This was inspired by all the Asian fantasies I've read growing up. I was born in Asia (and still live here!) and I've been reading Chinese and Japanese fantasy / historical epics long before I'd started reading any Western counterparts. The Bone Witch is a magical fantasy homage to them, the kingdom of Kion in particular. I wanted a melting pot of traditions and cultures too, and researched a lot about Middle Eastern culture as my basis for the kingdom of Odalia. I also wanted to explore relationships between siblings as a focal point of the story – my family lost a son before I was born, and I'd always wondered what it would be like, if I could literally bring him back from the dead.

Which kind of asha would you like to be?

I would rather be one of those asha who putters around libraries and functions as an official historian instead of fighting people or dancing. But I would also be one of those people who'd devote their lives to studying rune magic just because it would make for fascinating study, and I'd like to think I'd be somewhat competent in it. Please no one ask me to sing, though. I can curdle milk that way.

Tell us your favorite quote from The Bone Witch.

The very first two lines actually, which I think sets the (dark) tone for the rest of the book, and sums up what I believe should be everyone's first impression of Tea: “The beast raged; it punctured the air with its spite. But the girl was fiercer.”

Is there a specific scene that you had the most fun to write? Or which one was the most difficult to write?

Rahim Arrakan is one of my favorite characters to write in the book. He's basically a gay icon who's escaped the prejudice of his nation to start the most popular haute couture fashion house in the kingdom. He's also a very unique figure, being masculine in appearance but unrepentantly open about his sexuality, and speaks with an obvious Tresean (nearest similarity would be East Slavic) accent. Tea's first meeting with him is hilarious, and I'm surprised at how easily I was able to delve into his personality while writing that scene, and how much I enjoyed it.  

If you had to pick one song to be the Theme Song for The Bone Witch – Which one would you pick?

Like Real People Do, by Hozier. It's about the death of a relationship but described the way one might describe digging up a grave, and I found it a really apt analogy.

Imagine that we get to see your book on the big screen (how awesome would that be?). Who would you pick to play your characters? (It can be anyone – famous or not)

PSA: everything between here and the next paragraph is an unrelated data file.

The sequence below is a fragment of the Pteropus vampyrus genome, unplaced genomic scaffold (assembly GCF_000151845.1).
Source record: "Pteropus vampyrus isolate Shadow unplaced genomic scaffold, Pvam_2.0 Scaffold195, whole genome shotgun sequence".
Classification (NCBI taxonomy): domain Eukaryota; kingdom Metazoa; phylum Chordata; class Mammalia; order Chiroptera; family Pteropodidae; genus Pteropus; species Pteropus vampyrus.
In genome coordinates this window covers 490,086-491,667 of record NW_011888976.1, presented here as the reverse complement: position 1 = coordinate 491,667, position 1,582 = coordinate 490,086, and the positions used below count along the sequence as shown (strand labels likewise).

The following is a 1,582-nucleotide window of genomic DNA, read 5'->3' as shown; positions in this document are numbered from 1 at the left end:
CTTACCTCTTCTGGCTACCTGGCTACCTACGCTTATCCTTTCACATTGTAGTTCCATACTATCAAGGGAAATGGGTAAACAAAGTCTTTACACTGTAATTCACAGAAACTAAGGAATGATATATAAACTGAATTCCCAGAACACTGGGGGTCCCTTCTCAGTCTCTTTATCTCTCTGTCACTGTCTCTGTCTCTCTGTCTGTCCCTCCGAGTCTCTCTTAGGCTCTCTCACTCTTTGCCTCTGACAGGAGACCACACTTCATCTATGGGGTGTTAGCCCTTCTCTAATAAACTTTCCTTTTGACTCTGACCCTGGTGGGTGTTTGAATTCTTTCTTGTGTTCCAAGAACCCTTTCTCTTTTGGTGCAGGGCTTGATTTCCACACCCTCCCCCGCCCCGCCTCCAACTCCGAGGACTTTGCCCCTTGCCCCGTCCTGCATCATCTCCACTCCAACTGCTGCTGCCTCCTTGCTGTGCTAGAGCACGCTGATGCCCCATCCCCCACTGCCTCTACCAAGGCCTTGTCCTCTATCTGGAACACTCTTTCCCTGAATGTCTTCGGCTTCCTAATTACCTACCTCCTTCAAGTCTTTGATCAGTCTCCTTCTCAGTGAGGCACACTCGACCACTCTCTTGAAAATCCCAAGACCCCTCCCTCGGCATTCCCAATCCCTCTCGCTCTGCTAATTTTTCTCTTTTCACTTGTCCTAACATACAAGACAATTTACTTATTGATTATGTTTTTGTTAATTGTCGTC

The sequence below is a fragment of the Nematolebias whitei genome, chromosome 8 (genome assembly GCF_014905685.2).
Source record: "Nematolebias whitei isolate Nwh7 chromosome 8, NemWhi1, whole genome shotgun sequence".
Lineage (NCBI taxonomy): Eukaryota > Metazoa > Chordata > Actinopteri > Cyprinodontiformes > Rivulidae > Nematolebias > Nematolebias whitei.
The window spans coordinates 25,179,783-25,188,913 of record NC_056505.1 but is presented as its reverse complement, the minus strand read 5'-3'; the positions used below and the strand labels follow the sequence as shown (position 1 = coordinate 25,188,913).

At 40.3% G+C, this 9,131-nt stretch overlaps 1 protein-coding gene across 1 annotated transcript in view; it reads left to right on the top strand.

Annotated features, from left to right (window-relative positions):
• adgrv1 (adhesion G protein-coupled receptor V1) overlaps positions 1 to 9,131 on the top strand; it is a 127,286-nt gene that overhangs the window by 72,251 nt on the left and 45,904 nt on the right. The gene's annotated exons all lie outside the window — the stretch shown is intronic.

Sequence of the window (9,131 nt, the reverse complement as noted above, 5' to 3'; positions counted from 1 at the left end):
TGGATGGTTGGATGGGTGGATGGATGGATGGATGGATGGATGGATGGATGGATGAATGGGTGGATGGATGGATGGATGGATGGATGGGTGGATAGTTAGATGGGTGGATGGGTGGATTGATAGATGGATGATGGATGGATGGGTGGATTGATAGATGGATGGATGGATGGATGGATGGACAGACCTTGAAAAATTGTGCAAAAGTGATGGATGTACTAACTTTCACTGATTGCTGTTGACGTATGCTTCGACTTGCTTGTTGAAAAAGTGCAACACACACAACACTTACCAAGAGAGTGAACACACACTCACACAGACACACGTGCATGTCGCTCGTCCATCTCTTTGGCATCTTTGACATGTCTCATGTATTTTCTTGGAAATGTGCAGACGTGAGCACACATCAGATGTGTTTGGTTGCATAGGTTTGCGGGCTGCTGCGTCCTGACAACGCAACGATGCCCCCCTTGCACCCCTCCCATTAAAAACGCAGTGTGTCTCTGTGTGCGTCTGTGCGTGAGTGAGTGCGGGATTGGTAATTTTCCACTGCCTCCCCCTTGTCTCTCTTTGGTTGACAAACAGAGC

I haven't actually thought much about casting. I don't know a lot of teen Middle Eastern celebrities, and should any screen adaptations happen I'd always hoped unknown Middle Eastern actors and actresses would make up most of the cast. But I remember coming across a picture of Hasti Mahdavifar before and thinking she would look amazing as Tea Pahlavi. I also think the actor who was once kicked out of Saudi Arabia for “being too handsome”, Omar Borkan al Gala, would make a great older Prince Kance. And as for Fox – maybe a much younger Sam Asghari with long hair? 

Is there any recommendations you could give your readers to be in the “perfect mood” to read The Bone Witch (specific music, snacks…)?

I wrote The Bone Witch for the most part with my mouth full of food (mostly ramen), but if they are so inclined, red wine goes very well with reading sessions. Persian cuisine makes up a lot of the food in The Bone Witch, and while it might be hard to find in your area, you can never go wrong with lamb or beef kebab. Or hummus! I love hummus. I wrote a lot of The Bone Witch on a Hozier playlist – I like Take Me to Church, but he has so many other profound songs I'm surprised he's only known for that - so I'd recommend listening to his music, too!

What’s next for you?

The next two books of The Bone Witch series, where the wars of both past and present truly begins! I also work on a lot of WIPs at once, but I'm concentrating on one that has both an ensemble cast (with a Filipino girl MC) and a modern fairytale spin to it. It's the kind of book that's easier to explain by reading it. My initial premise was: how would a modern world where fairytales form a part of actual history, and where magic exists side by side with technology, react when a long-forgotten prophecy is suddenly fulfilled by a refugee of a destroyed nation, with a long-forgotten villain returning to make sure this will not come to pass? (Yes, it sounds confusing. My apologies.)  

Thank you so much for everything, Rin!

Thanks for having me! :)


Rin Chupeco wrote obscure manuals for complicated computer programs, talked people out of their money at event shows, and did many other terrible things. She now writes about ghosts and fairy tales but is still sometimes mistaken for a revenant. She wrote The Girl from the Well, its sequel, The Suffering, and The Bone Witch, the first book of a new YA Fantasy trilogy. Find her at

    • Open Internationally
    • Please read our Rules and Guidelines in the Rafflecopter
    • (1) winner will win a crochet Tea doll and Signed Hardback copy of The Bone Witch
    • (2) winners will win a Bottlecap Necklace and a crochet Tea doll each

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    Tuesday, March 14, 2017

    FFBC: Welcome to the Club THE MOST DANGEROUS THING by Leanne Lieberman & GIVEAWAY

    The Most Dangerous Thing

    Publisher: Orca Book Publishers
    Release Date: March 7th 2017
    Genre: Young Adult, Contemporary

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    Sixteen-year-old Sydney hates to talk (or even think) about sex. She's also fighting a secret battle against depression, and she's sure she'll never have a boyfriend. When her classmate Paul starts texting and sending her nature photos, she is caught off guard by his interest. Always uncomfortable with any talk about sex, Sydney is shocked when her extroverted sister, Abby, announces that she is going to put on The Vagina Monologues at school. Despite her discomfort, Sydney starts to reexamine her relationship with her body, and with Paul. But her depression worsens, and with the help of her friends, her family, a therapist and some medication, she grapples with what she calls the most dangerous thing about sex: female desire.
    Welcome Leanne!!  We're very happy to have you apart of the FFBC Tours!